Posted on

Don’t cry for Argentina

Share

The national and regional interests of Commonwealth Caribbean countries would hardly be served by backing Argentina in its long-running dispute with Britain over the Falkland Islands.

An Associated Press (AP) report of a meeting of some Latin American and Caribbean leaders, under the umbrella of ALBA, cites Venezuelan President Hugo Chavez as confirming the support of all the ALBA countries for Argentina.{{more}}

ALBA is a grouping initiated by the Venezuelan President and comprising eight nations – the larger Spanish-speaking states Venezuela, Bolivia, Ecuador, Nicaragua, Cuba, and the three small Caribbean islands St Vincent and the Grenadines, Antigua and Barbuda, and Dominica.

According to reports by AP and other international news agencies, on February 4, the eight ALBA member governments are reported to have approved an agreement barring any boats flying Falkland Islands flags from docking in their ports.

Up to the time of writing this commentary, only one government has denied being party to such an agreement. In a statement on February 8, the Antigua and Barbuda government said that it “has never supported any call for the banning of flagships from any country in the region and therefore disassociates itself from any statement regarding the banning of ships carrying the flag of the Falklands (Malvinas) from entering our ports.”

It has to be assumed that the two other Caribbean governments of St Vincent and the Grenadines and Dominica will adopt a similar position to the now public Antigua and Barbuda government stance. All three states are members of the Caribbean Community (CARICOM) which are obliged by treaty to co-ordinate their foreign policy positions. It would be both a contravention of their treaty obligations and a rebuff of other CARICOM states should leaders of the three countries make such a commitment without at least discussing the implications with their CARICOM partners.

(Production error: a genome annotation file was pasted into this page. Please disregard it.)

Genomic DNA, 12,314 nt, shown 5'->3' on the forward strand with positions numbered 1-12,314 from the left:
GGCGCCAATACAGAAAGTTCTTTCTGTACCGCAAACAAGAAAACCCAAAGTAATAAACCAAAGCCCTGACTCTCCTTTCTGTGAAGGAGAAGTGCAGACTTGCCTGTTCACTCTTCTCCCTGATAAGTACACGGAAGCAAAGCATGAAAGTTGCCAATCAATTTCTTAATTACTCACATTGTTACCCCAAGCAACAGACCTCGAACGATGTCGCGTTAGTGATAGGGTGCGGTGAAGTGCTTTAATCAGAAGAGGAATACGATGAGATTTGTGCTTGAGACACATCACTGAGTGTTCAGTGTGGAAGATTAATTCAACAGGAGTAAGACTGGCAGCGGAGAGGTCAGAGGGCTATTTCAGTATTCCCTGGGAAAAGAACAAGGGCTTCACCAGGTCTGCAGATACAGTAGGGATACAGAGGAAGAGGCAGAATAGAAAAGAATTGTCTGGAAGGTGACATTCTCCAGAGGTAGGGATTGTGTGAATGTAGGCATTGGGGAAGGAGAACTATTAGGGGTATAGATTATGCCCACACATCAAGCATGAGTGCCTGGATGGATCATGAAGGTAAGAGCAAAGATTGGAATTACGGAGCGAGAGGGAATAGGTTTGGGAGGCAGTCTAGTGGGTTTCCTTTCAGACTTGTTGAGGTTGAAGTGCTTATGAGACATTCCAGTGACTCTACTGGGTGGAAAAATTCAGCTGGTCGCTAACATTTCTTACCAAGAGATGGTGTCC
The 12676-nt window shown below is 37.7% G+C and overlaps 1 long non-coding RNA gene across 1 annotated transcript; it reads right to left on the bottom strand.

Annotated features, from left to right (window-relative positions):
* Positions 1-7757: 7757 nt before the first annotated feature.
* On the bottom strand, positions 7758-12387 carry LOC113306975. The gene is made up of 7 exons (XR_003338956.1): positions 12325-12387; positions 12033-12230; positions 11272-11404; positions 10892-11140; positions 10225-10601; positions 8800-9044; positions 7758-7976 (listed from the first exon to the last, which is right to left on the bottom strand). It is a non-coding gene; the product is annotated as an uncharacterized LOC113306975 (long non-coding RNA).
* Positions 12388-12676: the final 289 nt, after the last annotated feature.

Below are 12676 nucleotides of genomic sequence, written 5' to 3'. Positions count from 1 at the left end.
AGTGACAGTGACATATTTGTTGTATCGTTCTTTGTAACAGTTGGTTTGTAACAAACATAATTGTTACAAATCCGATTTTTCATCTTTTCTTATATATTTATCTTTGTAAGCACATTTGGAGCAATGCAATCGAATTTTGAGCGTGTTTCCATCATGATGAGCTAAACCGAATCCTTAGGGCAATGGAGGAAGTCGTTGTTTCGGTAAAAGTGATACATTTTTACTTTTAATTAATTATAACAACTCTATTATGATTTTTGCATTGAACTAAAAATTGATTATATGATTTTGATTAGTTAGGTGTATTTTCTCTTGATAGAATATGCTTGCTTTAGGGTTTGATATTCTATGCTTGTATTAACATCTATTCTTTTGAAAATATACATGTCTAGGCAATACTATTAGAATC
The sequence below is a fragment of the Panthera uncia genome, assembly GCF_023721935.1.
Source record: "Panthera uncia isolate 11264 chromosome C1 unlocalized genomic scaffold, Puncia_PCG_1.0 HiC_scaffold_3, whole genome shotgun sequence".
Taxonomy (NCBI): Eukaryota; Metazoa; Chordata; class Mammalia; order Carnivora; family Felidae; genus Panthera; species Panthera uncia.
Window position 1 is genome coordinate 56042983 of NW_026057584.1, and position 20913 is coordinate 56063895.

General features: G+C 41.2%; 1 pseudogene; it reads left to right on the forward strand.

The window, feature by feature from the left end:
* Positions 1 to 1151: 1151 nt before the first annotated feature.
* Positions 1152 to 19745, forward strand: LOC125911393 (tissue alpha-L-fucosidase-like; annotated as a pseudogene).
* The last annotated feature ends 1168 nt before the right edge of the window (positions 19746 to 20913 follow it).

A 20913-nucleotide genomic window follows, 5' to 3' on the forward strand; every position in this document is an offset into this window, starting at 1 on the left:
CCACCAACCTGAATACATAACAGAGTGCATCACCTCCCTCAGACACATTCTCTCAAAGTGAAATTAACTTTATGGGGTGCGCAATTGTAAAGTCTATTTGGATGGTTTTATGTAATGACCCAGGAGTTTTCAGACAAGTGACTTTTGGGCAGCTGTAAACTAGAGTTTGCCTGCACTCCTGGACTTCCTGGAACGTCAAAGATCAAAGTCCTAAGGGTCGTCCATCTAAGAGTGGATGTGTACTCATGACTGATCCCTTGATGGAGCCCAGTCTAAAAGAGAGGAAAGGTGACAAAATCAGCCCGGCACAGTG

A further worrying aspect of ALBA is a proposal that its members should join a defence pact by which the military of all of them would be called into action should any of them find itself in a conflict. In this regard, President Chavez’s reported remark that “if it occurs to the British Empire to attack Argentina, Argentina won’t be alone this time”, is troubling, particularly as neither Britain nor Argentina has given any indication of such a prospect. Fortunately, none of the three Commonwealth Caribbean governments has confirmed any interest in joining an ALBA military pact. If they did so without the agreement of their partners in CARICOM and the smaller Organization of Eastern Caribbean States, these two organizations would be fractured, probably irreparably.

There are many good reasons why Commonwealth Caribbean countries should not support Argentina in this dispute with Britain. First, the inhabitants of the Falklands have determined that they are British and wish to remain so. They have rejected the notion of being Argentinian. The right of self-determination, enshrined in the Charter of the United Nations, is one that Commonwealth Caribbean countries have long upheld, and, indeed, is the basis on which each of them achieved their own political independence.